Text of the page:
Oh, the good ol’ days. You might remember the days of old when life was simple, credit wasn’t feared like it is today, and if you found yourself in over your head you could move your credit card balance to a card that offered a 0% introductory rate. Then, when the rate was about to expire, you moved it again. Balance transfer offers  were plentiful.
It was a great plan that could be used over and over but one thing that never disappeared during the card hopping process was the actual debt and the card companies knew that. If a person had charged up a large credit card balance, why would they suddenly change their habits after they changed cards? Sure, just like we make New year’s Resolutions to lose weight, when we’re given 12 months to pay off our credit card without any interest, we make the resolution to pay it off but the card companies knew that in 12 months, you would likely still hold a balance and they could start making money off of you.
And that money came in the form of some hefty late fees, a high interest rate that was raised even higher, and over the limit fees. They didn’t lose any money by offering you a 0% interest rate for 12 months. They had you right where they wanted you because they knew that most people would not change their spending habits.
The CARD Act
On February 22, 2010, many of the provisions of the CARD Act kicked in. Your interest rate couldn’t be hiked without giving you notice (unless you were late on multiple payments) and the amount they could charge in fees was capped. These provisions, along with other rules that took effect, choked off a large amount of income that card companies were bringing in and this forced card companies to change the rules on these 0% balance transfers.
First, prior to the CARD Act, the normal period for that 0% introductory rate was 12 months. Today, it is down to an average of 6 months effectively cutting in half the amount of interest a consumer can save. I was able to find some cards that had a 0% rate that lasted as long as 18 months but that wasn’t the norm and those cards had variable interest rates from 11% to 21% depending on your credit score meaning that you have to have great credit to make these cards worth the effort of transferring the balance.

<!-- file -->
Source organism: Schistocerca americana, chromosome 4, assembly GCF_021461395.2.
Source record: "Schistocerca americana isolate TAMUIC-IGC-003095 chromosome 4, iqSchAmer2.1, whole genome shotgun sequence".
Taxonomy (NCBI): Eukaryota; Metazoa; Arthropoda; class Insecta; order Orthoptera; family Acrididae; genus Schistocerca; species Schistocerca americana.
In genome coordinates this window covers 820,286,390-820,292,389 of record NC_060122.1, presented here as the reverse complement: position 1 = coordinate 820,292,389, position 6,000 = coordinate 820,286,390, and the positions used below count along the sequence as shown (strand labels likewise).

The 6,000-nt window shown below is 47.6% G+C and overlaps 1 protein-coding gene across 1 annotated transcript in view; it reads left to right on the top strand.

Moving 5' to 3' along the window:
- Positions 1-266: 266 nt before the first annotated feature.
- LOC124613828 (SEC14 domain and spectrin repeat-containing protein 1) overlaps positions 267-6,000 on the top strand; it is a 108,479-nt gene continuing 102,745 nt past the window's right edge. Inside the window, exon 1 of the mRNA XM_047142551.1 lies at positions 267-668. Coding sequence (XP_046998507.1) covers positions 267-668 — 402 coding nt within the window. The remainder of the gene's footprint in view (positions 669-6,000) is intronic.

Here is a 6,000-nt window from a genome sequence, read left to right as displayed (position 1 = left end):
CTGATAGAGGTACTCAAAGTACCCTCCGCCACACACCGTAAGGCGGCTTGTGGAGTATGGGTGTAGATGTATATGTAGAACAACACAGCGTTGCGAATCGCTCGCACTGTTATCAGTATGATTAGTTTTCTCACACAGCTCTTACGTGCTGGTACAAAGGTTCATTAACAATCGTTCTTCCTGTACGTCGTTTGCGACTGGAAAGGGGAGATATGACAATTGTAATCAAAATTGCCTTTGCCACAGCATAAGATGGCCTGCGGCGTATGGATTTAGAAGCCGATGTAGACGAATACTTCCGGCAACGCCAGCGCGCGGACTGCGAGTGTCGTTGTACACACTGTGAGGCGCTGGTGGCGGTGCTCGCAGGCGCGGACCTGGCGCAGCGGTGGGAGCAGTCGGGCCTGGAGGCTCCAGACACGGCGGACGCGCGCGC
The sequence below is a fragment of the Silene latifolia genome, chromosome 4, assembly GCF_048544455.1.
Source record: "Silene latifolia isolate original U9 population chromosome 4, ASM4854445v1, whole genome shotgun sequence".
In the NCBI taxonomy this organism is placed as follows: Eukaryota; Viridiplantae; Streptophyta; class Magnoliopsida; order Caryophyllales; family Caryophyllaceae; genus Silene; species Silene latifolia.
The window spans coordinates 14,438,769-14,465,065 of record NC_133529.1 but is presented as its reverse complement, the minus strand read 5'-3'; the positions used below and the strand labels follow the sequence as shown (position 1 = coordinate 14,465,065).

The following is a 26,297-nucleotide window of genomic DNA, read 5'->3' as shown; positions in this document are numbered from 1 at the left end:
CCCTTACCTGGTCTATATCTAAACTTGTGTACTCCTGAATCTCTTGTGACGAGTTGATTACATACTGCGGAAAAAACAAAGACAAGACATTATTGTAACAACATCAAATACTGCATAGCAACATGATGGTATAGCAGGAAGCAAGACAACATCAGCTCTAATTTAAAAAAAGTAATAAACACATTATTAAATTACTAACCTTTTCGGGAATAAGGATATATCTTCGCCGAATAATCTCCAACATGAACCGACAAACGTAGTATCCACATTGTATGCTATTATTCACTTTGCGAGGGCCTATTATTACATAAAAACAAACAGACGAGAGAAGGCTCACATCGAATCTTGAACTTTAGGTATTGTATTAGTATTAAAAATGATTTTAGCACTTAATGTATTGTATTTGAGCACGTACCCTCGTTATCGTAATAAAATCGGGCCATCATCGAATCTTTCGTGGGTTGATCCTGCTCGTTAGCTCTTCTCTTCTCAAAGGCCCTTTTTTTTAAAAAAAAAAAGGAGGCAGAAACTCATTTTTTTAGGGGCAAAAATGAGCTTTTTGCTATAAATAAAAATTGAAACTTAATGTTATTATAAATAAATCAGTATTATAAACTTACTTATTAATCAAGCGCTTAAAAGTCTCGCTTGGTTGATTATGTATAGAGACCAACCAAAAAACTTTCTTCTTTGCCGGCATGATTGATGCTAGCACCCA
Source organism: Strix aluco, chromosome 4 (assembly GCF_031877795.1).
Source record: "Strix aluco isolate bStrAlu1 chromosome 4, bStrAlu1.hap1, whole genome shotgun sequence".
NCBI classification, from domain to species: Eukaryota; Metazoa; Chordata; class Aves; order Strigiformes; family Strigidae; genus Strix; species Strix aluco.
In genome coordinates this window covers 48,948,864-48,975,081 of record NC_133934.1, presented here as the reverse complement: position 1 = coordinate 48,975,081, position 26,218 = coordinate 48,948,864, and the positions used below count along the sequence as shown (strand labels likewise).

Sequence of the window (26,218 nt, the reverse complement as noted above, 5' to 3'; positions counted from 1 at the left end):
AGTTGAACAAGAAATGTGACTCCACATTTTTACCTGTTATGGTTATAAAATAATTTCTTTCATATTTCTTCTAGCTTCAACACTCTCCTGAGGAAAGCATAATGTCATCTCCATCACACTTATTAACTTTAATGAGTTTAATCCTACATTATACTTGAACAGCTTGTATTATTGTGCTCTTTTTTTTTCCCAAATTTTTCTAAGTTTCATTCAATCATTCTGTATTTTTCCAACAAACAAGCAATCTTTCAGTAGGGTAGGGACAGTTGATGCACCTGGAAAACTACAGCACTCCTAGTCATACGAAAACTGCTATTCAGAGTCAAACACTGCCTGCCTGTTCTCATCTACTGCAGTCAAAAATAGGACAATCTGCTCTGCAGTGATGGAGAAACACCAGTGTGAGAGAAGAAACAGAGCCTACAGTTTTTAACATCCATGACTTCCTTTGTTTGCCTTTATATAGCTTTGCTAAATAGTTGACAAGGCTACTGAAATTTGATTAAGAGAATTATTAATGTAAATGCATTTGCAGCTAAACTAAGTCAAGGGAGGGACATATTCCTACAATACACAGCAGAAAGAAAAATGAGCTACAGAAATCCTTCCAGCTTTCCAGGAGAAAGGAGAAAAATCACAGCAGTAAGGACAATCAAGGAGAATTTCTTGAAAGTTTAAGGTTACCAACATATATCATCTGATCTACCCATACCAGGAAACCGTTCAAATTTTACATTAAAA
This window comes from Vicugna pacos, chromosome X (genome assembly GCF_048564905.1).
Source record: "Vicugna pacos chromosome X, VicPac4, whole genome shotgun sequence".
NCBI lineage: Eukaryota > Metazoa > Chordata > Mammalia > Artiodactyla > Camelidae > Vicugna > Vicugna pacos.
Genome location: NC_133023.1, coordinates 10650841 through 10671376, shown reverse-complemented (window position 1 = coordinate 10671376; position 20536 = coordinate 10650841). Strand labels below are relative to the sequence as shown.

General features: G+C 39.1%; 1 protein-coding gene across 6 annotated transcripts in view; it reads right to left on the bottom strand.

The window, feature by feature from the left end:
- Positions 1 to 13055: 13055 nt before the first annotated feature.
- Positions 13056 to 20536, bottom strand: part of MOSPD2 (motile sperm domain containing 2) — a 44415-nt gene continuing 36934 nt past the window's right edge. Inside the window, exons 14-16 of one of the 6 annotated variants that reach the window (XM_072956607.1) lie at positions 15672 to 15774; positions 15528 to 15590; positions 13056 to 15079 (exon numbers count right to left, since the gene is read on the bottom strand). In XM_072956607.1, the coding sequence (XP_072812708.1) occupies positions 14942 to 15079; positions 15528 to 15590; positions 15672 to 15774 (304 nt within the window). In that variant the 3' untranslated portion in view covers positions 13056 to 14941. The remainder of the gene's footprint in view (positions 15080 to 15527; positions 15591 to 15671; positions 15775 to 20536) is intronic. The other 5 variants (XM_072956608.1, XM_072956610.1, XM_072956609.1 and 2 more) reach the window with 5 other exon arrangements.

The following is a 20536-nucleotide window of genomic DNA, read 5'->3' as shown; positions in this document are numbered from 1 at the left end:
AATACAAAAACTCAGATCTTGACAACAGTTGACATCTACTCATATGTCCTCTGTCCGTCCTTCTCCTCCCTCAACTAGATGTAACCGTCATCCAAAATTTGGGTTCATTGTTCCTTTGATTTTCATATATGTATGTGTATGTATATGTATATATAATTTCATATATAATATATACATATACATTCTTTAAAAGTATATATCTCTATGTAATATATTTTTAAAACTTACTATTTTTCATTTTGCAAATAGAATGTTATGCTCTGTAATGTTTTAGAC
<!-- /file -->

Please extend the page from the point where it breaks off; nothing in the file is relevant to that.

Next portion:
Second, even before the CARD Act, there was often a fee to transfer balances but the fee had a cap. It might be a certain percentage of your balance up to $75. This meant that if you had a large balance, the amount of interest you weren’t paying for 12 months more than made up for the maximum of $75 you paid to transfer the balance. Today, these transfer fees often have no cap so if you have a $10,000 balance, you might pay $300 to transfer the full amount.
Because of the changes to these 0% balance transfer promotions, if your current card has less than a 15% interest rate, you probably won’t see the benefits of the six month introductory rate and although you might have plans to completely pay off your balance, you don’t know what will happen to your financial situation in the next 6 months so make sure that the terms of the card are better than your current card once those six months expire.
Finally, the obvious must be repeated. 0% balance transfers are certainly a great way to temporarily curtail interest accrual but you won’t get anywhere with your credit card debt until you change your financial habits. Many consumers have tried to work the system but remember that credit card companies are always one step ahead of you. You aren’t fooling them.